Aircraft

Reviews of products for scale aircraft models.

Spitfire Mk. I & Messerschmitt BF-109E-4 'Battle of Britain' (Double kit Issue)

Published: January 8th, 2011     
Spitfire Mk. I & Messerschmitt BF-109E-4 'Battle of Britain' (Double kit Issue)
Reviewed by: Brian R. Baker - IPMS# 43146
Scale: 1/72
Company: Hasegawa

INTRODUCTION

The Spitfire Mk. I and Messerschmitt Bf-109E-4 need no introduction to modelers of any age, so I'll dispense with the historical background. It is only necessary to comment that these aircraft could have been adversaries, as they were both used during the Battle of Britain in 1940. I would assume that these kits were reissued for limited experience modelers, as most of us have built these kits for years.

Spitfire Mk. I

P-39 Airacobra over New Guinea

Published: January 6th, 2011     
P-39 Airacobra over New Guinea
Reviewed by: Dave Koukol - IPMS# 46287
Scale: 1/48
Company: Eduard

Although not as glamorous or well-known as some of its contemporaries during World War II, the Bell P-39 Airacobra was an innovative and effective weapon system -- when employed to take advantage of its strengths while minimizing vulnerability to its shortcomings. Originally commissioned in the mid-1930's as a high-altitude interceptor, the Airacobra's lack of a supercharger limited its effective operational altitude to 17,000 feet. By 1941, adversary aircraft - fighters and bombers - had effective operational ceilings considerably higher than the P-39. As a result, the Airacobra found it's niche in ground strafing and close air support roles, namely in service with the Soviet Air Force, but did also see some success with U.S. and other Allied air forces in the Mediterranean and Pacific theaters of operation. Its unusual mid-fuselage engine configuration was chosen to allow incorporation of a 37mm forward firing cannon along the aircraft's centerline - in this case, firing through the propeller's hub. Bell built over 9,500 P-39's until production lines closed in 1944, with over 4,700 seeing service with the Soviet Air Force.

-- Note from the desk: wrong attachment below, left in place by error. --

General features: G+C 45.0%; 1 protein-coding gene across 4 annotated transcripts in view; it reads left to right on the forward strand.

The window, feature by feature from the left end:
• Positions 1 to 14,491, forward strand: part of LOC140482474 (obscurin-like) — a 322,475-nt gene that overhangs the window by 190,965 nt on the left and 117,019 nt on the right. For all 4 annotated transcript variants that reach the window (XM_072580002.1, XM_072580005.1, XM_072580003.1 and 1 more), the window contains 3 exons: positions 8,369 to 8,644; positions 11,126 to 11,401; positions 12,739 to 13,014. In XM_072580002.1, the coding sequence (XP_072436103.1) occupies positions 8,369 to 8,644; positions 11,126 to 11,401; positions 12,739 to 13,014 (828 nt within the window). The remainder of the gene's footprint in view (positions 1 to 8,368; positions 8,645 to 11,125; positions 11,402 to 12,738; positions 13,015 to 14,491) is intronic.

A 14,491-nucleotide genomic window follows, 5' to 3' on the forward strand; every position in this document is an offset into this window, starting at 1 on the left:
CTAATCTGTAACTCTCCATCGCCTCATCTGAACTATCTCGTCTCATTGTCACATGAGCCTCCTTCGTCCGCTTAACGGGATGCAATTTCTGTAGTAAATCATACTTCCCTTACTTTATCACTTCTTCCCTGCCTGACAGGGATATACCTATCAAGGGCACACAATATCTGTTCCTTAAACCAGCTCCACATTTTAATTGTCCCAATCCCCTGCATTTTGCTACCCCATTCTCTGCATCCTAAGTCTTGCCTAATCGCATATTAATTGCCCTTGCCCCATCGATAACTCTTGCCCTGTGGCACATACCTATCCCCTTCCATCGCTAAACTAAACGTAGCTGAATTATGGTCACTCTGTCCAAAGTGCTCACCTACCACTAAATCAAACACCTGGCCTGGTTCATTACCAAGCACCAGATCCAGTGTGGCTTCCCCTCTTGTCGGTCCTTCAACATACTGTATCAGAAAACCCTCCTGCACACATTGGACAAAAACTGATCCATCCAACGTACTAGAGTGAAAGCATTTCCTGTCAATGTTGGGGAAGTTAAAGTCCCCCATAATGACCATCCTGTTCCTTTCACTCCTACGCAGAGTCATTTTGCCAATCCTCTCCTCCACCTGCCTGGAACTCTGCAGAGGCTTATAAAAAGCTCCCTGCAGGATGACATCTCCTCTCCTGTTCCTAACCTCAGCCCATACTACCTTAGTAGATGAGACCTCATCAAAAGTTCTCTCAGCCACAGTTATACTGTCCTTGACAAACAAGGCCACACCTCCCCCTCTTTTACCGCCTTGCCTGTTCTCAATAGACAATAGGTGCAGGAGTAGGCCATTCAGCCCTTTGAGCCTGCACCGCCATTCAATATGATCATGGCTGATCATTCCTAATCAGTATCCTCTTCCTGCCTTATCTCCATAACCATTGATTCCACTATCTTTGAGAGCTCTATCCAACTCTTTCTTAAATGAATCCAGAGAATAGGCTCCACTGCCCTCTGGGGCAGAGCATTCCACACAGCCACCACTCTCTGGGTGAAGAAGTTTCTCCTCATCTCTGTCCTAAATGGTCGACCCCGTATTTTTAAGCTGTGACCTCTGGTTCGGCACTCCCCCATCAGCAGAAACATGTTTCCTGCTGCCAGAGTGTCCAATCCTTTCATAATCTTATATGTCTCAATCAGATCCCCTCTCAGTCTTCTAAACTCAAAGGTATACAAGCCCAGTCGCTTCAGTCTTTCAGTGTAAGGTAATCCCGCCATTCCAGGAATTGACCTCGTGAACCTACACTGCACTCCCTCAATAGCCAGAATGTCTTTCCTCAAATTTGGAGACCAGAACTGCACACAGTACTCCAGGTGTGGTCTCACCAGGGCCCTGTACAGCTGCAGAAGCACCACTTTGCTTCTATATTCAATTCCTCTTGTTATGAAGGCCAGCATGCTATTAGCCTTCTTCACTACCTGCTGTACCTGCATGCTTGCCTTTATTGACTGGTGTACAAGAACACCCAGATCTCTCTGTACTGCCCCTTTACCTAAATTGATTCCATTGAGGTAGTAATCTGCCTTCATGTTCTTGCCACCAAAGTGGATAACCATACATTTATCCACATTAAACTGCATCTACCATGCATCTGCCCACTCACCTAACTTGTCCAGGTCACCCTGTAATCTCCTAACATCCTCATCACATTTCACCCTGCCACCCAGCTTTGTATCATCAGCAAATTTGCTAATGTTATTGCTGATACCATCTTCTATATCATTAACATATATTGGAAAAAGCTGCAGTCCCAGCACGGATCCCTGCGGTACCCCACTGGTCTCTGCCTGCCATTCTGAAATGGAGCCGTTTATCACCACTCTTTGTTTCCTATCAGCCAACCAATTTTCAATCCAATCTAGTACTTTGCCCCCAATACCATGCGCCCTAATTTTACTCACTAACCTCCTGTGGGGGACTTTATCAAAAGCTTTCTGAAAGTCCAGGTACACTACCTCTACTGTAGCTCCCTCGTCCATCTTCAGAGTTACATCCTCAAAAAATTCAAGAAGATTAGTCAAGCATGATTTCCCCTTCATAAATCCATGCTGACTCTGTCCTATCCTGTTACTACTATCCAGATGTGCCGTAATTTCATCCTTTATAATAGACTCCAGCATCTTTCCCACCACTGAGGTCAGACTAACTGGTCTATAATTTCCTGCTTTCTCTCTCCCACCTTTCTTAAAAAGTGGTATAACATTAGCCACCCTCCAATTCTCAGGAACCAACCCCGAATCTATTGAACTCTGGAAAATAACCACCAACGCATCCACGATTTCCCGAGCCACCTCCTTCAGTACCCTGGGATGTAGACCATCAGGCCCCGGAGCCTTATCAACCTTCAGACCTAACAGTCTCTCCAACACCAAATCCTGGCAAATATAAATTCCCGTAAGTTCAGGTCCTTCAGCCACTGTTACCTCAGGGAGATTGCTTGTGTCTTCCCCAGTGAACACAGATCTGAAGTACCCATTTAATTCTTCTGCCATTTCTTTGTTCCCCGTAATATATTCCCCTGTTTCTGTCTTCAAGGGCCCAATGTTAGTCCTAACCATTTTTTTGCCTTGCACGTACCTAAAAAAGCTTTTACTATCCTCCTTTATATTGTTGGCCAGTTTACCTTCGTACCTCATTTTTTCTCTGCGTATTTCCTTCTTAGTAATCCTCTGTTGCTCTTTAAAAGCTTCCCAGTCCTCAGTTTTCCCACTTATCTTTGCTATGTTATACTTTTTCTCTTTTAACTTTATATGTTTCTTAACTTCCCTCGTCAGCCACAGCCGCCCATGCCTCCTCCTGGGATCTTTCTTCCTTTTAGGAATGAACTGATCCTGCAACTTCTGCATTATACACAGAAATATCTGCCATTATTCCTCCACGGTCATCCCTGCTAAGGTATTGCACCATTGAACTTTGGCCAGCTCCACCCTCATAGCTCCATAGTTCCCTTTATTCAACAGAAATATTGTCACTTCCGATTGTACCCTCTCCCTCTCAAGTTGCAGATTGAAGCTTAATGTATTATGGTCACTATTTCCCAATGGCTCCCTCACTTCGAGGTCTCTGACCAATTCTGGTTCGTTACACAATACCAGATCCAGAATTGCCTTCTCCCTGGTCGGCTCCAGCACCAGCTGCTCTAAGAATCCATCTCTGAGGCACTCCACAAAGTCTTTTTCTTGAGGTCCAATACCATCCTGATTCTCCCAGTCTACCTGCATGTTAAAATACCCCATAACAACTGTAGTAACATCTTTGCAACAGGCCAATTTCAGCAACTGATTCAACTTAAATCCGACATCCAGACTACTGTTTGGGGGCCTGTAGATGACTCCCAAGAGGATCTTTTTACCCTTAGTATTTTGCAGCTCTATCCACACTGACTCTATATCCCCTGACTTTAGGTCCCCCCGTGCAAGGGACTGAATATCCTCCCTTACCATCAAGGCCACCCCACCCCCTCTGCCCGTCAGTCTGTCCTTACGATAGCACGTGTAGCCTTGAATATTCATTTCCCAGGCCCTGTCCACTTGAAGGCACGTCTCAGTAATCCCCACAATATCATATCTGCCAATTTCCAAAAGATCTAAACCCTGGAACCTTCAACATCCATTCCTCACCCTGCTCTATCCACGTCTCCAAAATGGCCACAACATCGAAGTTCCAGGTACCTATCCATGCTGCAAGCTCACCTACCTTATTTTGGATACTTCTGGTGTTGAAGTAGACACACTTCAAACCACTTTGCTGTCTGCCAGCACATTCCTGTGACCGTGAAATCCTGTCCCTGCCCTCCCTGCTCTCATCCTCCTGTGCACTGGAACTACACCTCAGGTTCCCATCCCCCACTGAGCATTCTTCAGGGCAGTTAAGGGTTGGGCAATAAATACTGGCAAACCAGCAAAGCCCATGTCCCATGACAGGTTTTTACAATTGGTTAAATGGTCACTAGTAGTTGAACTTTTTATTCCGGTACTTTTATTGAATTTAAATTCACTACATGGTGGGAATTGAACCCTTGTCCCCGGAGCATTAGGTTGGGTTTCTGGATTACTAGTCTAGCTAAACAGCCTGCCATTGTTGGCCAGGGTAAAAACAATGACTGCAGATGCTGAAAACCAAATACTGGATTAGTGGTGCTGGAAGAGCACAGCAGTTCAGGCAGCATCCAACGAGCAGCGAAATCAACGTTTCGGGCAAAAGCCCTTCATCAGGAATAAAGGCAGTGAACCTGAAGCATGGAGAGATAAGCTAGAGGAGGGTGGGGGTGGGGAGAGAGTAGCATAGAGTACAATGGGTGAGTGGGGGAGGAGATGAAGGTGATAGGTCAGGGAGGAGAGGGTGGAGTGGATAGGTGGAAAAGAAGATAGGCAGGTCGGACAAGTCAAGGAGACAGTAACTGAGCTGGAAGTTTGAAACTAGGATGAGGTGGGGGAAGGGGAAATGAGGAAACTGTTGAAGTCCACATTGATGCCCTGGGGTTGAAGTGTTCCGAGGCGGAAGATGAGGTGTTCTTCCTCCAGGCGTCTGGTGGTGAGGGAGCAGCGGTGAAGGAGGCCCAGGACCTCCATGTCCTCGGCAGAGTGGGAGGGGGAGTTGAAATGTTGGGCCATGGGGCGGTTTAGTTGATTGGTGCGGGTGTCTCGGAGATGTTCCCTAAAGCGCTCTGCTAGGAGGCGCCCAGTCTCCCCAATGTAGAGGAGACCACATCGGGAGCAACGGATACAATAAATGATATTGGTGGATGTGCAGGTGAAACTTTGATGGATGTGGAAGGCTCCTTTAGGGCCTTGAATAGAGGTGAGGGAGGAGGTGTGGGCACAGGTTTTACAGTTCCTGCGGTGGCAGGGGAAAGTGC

Magnum! The Wild Weasels in Desert Storm, The Elimination of Iraq's Air Defence

Published: January 6th, 2011     
Magnum! The Wild Weasels in Desert Storm, The Elimination of Iraq's Air Defence
Reviewed by: William Seaman - IPMS# 41006

If you're a military aviation geek like me, you can't get enough of books like this. It chronicles the exploits of the authors as they deployed, fought, and returned home from Desert Shield / Desert Storm.

  • Chapter 1 covers the history of the Wild Weasel program, including the origin of the now infamous "YGBSM" unofficial motto. They also get into the specific threats faced and the basics of how they can bring down enemy aircraft.
  • Chapters 2, 3, and 4, detail the career paths of the authors and their training to become Wild Weasels.
  • In chapters 5-16 every imaginable detail of the their exploits during Desert Shield / Desert Storm are chronicled.

Occasionally, it does tend to get very technical but there's an excellent appendix that spells out the more complex Iraqi systems. The color plates are excellently done and the B & W are very well placed in the context of the mission descriptions.

Sukhoi Su-25 Frogfoot A

Published: January 5th, 2011     
Sukhoi Su-25 Frogfoot A
Reviewed by: Rod Lees - IPMS# 10821
Scale: 1/32
Company: Trumpeter

First comment

Thanks to Stevens once again for providing yet another superlative Trumpeter kit for IPMS to review. The best we can do for appreciation is to buy kits they offer; and this one is worth every dime! I'll go on record as saying this was the best Trumpeter kit I've built.

On the porch

"Hey, that's a big box". It's also a heavy box. Postman is rolling around on the lawn in pain kind of heavy. I go out and do a clean-and-jerk lift.... And it's off to the workbench!

Grumman EA-6B "Prowler" Part 2

Published: January 4th, 2011     
Grumman EA-6B "Prowler" Part 2
Reviewed by: Ed Kinney - IPMS# 2989
Scale: 1/48

This being the second Kinetic kit I've had the pleasure to build and review, I have found several similarities in the offerings. First, the instructions could use some tweaking, in that I found some misnumbered parts. It would be of major benefit to the builder to keep his reference material close at hand. Secondly, during construction I encountered what I felt was a major fit issue with the wing to fuselage joints. My kit required completing the attachment in 4 steps with cyano acrylic and accelerator to close gaps in the wing roots (interestingly, I have since had an opportunity to read other build reviews of this subject and their experience didn't seem as pronounced as mine. Maybe it was something I did wrong.) In any event, these two issues are the only negatives to an otherwise exceptionally nice kit. Third and last, this kit, like the F84F from Kinetic, suffers with extremely fat trailing edges, so get out the wood rasp.